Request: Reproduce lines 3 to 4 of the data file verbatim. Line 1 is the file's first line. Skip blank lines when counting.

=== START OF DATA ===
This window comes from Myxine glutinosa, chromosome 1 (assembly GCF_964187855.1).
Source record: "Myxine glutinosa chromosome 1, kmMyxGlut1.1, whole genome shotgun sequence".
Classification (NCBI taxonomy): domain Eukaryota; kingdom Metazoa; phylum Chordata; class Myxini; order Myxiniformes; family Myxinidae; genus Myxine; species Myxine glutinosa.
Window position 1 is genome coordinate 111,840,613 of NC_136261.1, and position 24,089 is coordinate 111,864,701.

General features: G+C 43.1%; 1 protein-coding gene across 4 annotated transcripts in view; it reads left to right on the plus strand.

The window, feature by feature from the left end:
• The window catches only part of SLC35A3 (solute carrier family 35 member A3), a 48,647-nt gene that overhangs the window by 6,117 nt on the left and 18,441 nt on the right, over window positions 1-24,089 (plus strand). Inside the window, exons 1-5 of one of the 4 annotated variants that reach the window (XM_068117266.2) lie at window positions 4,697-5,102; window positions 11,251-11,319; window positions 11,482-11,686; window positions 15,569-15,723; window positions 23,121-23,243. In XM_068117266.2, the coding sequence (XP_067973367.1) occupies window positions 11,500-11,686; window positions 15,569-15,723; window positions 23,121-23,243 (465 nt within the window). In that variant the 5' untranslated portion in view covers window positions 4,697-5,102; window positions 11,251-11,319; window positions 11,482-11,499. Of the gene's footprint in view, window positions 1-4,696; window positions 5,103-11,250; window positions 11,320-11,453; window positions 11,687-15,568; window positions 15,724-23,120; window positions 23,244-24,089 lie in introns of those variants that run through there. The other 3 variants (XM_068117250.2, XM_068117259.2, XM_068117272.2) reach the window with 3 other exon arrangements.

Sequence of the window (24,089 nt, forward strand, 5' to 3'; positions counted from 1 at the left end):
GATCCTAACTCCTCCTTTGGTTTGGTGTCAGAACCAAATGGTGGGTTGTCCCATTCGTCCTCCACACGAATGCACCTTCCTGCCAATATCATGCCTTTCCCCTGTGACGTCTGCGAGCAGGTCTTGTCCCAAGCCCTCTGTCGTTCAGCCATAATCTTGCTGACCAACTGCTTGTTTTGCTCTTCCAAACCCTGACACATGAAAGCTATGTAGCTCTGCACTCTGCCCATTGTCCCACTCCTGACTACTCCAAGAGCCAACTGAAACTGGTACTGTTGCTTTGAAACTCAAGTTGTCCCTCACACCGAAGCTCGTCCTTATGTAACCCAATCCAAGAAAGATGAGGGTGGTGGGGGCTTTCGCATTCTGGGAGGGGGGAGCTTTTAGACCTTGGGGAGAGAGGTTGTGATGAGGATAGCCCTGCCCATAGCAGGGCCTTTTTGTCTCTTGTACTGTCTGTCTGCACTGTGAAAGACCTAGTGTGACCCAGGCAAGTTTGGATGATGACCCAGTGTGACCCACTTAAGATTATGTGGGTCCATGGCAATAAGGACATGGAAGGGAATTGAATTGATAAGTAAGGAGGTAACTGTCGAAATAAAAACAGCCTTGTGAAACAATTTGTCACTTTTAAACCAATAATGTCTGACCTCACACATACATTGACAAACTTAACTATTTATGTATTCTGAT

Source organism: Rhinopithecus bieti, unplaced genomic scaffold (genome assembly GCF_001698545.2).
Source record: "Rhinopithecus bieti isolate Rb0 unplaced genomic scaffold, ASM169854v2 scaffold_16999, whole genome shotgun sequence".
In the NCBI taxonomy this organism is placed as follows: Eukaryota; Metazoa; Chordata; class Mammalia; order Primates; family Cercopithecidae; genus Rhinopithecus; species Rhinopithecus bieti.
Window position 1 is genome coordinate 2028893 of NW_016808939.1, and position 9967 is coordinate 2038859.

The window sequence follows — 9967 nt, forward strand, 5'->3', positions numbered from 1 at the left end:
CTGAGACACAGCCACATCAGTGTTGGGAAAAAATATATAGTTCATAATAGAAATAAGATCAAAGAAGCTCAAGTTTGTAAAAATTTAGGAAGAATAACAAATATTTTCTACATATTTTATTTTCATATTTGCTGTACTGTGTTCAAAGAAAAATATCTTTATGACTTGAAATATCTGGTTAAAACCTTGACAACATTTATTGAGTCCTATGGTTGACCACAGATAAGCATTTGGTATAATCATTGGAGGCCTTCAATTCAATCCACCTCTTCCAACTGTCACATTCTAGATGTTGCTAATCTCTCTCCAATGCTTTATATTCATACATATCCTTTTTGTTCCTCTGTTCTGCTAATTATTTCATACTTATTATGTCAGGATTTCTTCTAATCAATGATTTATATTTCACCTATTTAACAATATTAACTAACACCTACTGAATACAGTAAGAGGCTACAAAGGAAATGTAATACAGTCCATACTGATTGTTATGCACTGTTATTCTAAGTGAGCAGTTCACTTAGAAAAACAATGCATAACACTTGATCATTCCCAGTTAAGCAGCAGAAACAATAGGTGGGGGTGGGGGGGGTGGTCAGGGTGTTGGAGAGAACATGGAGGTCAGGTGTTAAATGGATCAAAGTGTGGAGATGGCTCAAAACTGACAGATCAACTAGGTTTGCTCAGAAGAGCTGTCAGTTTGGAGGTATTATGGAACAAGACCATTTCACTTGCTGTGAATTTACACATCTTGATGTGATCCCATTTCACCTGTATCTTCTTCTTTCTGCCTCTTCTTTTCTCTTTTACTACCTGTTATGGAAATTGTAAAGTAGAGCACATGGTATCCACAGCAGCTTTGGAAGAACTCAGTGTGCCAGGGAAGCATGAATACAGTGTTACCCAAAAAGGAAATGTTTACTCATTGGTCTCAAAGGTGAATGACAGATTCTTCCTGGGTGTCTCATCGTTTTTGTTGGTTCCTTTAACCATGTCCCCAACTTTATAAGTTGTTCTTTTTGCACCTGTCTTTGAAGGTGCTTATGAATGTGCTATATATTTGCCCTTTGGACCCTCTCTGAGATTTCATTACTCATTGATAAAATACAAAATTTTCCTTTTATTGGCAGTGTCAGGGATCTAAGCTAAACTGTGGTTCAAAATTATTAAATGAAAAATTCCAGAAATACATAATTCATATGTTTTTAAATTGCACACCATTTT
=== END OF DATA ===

Classification (NCBI taxonomy): domain Eukaryota; kingdom Metazoa; phylum Chordata; class Myxini; order Myxiniformes; family Myxinidae; genus Myxine; species Myxine glutinosa.
Window position 1 is genome coordinate 111,840,613 of NC_136261.1, and position 24,089 is coordinate 111,864,701.